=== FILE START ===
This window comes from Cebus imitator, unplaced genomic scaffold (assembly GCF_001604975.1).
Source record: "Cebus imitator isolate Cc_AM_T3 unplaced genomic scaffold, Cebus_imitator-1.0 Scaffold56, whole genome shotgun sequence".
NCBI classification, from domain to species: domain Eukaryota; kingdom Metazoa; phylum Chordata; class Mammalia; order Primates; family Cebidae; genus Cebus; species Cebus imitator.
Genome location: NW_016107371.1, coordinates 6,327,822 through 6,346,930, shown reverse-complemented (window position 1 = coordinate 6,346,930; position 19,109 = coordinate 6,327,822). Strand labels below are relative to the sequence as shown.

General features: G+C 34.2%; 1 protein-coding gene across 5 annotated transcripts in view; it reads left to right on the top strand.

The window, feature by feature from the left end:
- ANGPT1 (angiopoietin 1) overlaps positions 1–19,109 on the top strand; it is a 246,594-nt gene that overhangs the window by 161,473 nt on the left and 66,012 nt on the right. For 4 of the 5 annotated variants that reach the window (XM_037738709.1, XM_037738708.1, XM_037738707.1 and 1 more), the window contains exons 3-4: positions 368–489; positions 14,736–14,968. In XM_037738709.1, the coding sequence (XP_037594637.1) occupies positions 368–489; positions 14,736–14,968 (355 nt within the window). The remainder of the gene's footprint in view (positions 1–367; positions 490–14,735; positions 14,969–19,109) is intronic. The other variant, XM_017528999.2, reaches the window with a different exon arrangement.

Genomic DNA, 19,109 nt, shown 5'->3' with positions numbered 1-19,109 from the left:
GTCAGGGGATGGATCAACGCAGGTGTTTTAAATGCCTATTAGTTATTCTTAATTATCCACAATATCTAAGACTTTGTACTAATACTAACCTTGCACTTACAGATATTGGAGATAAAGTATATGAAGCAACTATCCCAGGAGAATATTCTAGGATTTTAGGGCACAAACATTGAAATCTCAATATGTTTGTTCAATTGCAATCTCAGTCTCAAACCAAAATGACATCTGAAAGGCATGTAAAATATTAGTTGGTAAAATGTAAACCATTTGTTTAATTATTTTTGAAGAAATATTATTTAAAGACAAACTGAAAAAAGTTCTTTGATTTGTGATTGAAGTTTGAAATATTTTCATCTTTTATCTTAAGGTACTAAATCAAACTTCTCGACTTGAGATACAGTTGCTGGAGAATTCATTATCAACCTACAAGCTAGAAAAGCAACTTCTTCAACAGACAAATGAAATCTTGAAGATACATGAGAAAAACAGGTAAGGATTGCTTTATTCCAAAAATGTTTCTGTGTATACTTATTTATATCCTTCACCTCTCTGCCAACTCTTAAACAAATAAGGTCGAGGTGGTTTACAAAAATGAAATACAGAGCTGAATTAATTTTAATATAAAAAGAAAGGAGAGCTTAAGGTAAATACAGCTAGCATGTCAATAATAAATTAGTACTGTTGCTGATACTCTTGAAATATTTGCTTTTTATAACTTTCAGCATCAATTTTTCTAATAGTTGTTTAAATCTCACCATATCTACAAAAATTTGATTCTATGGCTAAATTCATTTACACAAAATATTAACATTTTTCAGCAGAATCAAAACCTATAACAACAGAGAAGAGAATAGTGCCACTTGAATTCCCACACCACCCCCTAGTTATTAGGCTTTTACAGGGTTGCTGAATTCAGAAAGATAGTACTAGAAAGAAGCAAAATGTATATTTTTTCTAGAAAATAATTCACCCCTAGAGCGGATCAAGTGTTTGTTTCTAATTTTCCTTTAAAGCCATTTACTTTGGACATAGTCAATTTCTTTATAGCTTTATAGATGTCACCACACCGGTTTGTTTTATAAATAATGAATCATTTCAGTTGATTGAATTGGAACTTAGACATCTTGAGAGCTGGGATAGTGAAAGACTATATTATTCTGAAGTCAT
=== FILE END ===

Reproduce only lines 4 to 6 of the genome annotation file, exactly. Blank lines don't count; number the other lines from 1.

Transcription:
Genome location: NW_016107371.1, coordinates 6,327,822 through 6,346,930, shown reverse-complemented (window position 1 = coordinate 6,346,930; position 19,109 = coordinate 6,327,822). Strand labels below are relative to the sequence as shown.

General features: G+C 34.2%; 1 protein-coding gene across 5 annotated transcripts in view; it reads left to right on the top strand.

The window, feature by feature from the left end: